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Speaking to the commander of Bagram Air Field in Afghanistan Thursday, he asked, "How are things going over there?" and later said, "Maybe I'll see you over there. You never know what's going to happen."
Asked by a reporter if he wants to go, Trump said, "We'll be doing some interesting things." When asked: "Do you know when?" Trump responded, "I do, but I can't tell you."
On Tuesday, Trump was asked as he departed the White House whether he was "afraid" to visit the troops in a war zone, after the Washington Post reported that a former senior White House official had said Trump was "afraid people want to kill him."
“No," Trump responded. "I’m going to a war zone.”
He was also asked why he hadn't visited a war zone while president in an interview on "Fox News Sunday."
“There are things that are being planned. We don’t want to talk about it because of--obviously because of security reasons and everything else,” Trump said. “But there are things that are planned. As you know, I was very much opposed to the war in Iraq.”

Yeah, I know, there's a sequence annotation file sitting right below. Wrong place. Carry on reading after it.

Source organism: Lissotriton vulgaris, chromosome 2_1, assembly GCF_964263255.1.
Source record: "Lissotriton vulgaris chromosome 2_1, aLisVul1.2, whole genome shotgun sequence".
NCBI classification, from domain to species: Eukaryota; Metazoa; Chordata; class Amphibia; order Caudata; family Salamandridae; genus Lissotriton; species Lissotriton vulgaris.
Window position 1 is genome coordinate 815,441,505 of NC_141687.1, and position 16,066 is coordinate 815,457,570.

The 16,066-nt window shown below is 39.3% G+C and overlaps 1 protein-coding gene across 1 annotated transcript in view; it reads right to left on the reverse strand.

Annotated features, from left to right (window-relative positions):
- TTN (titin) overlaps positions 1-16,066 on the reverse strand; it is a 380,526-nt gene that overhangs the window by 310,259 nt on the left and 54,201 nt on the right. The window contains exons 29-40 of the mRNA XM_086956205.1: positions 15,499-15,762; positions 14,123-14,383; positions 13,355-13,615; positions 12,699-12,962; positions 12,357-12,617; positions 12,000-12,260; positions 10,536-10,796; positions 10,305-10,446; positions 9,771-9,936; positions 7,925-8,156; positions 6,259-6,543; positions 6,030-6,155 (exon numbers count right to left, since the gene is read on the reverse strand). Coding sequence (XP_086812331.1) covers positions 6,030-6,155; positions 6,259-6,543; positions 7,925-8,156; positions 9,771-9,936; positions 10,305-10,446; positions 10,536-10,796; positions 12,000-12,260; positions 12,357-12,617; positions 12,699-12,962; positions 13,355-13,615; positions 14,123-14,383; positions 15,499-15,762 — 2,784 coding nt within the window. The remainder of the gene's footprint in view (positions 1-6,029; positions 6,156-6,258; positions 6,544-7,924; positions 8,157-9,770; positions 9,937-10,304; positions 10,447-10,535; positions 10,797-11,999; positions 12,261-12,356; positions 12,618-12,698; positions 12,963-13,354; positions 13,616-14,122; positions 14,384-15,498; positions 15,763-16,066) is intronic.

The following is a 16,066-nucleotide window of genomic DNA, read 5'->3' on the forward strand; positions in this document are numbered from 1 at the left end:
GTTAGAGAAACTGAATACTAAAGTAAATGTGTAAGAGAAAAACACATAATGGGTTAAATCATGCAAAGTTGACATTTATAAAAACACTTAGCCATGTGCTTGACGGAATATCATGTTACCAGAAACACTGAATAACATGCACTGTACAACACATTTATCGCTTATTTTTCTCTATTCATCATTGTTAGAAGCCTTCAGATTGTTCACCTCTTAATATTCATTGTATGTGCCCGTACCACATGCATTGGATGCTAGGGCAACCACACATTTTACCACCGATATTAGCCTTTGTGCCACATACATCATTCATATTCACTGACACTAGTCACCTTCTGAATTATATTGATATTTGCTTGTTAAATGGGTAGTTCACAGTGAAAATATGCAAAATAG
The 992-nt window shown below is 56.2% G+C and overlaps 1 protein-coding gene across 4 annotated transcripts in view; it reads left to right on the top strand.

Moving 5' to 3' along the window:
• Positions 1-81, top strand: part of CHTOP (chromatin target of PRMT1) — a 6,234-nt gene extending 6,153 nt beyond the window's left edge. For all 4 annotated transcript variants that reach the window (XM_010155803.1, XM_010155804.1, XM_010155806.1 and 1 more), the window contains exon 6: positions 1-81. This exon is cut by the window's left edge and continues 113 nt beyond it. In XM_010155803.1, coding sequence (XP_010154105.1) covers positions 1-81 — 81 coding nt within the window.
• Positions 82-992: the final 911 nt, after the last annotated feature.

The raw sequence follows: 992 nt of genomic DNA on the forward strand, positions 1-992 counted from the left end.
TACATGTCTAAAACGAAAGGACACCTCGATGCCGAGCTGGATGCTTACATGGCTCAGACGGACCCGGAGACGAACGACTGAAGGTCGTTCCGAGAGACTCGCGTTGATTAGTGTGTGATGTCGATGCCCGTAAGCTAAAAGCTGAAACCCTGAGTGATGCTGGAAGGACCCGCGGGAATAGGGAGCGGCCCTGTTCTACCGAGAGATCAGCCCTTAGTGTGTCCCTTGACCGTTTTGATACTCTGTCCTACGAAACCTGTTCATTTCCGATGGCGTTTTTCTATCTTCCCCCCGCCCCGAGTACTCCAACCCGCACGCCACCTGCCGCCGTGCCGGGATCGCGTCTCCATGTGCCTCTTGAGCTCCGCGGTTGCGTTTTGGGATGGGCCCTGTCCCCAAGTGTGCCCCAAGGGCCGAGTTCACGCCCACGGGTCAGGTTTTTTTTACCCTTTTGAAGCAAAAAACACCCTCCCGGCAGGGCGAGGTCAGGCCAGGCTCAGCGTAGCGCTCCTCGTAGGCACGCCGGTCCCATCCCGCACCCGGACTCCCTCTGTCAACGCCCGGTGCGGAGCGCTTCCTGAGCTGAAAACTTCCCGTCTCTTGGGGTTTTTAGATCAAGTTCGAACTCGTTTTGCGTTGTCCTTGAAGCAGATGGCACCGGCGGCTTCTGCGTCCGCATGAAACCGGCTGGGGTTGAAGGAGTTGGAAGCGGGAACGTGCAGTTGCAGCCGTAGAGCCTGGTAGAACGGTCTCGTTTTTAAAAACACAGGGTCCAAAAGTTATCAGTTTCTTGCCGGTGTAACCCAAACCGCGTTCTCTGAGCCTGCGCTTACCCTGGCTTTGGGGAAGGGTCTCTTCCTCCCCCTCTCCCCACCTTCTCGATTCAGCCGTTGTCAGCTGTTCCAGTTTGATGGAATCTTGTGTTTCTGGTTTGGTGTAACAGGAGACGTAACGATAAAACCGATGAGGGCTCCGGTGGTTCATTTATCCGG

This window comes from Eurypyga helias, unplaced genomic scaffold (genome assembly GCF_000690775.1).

Defense Secretary James Mattis said Wednesday he has advised the president not to go certain places at certain times.
“The president’s the commander in chief and he decides where he needs to go,” Mattis said. “There are times I don’t want him in certain locations to be frank with you, for his security and the troops’ security.”
One year ago, Trump kicked off his first Thanksgiving as president with remarks to the troops via videoconference from Mar-a-Lago. He thanked them for their service and praised progress in the fight against ISIS, as well as the domestic economy and the “big, fat, beautiful tax cuts” on the way.
In 2003, President George W. Bush surprised troops in a war zone on Thanksgiving Day. That was 15 years ago -- the same year he deployed those troops to fight.
It has not been done on a holiday since. Obama visited a war zone five times during his presidency and he did so within the first four months of his first term.
When Obama visited Iraq in April 2009, there were close to 140,000 U.S. troops in the country. He had campaigned on ending the Iraq war -- and during that trip, he officially announced a strategy for U.S. withdrawal. Today, there are 5,200 U.S. troops in Iraq.
When Obama first went to Afghanistan in March 2010 he had just announced a surge of another 30,000 troops back to that forgotten, nine-year-old war. The number of U.S. troops in Afghanistan would grow to 100,000 later that year. Today, there are 14,000 U.S. troops in Afghanistan.
There are also 2,000 U.S. troops in Syria.
ABC News' Elizabeth McLaughlin contributed to this report.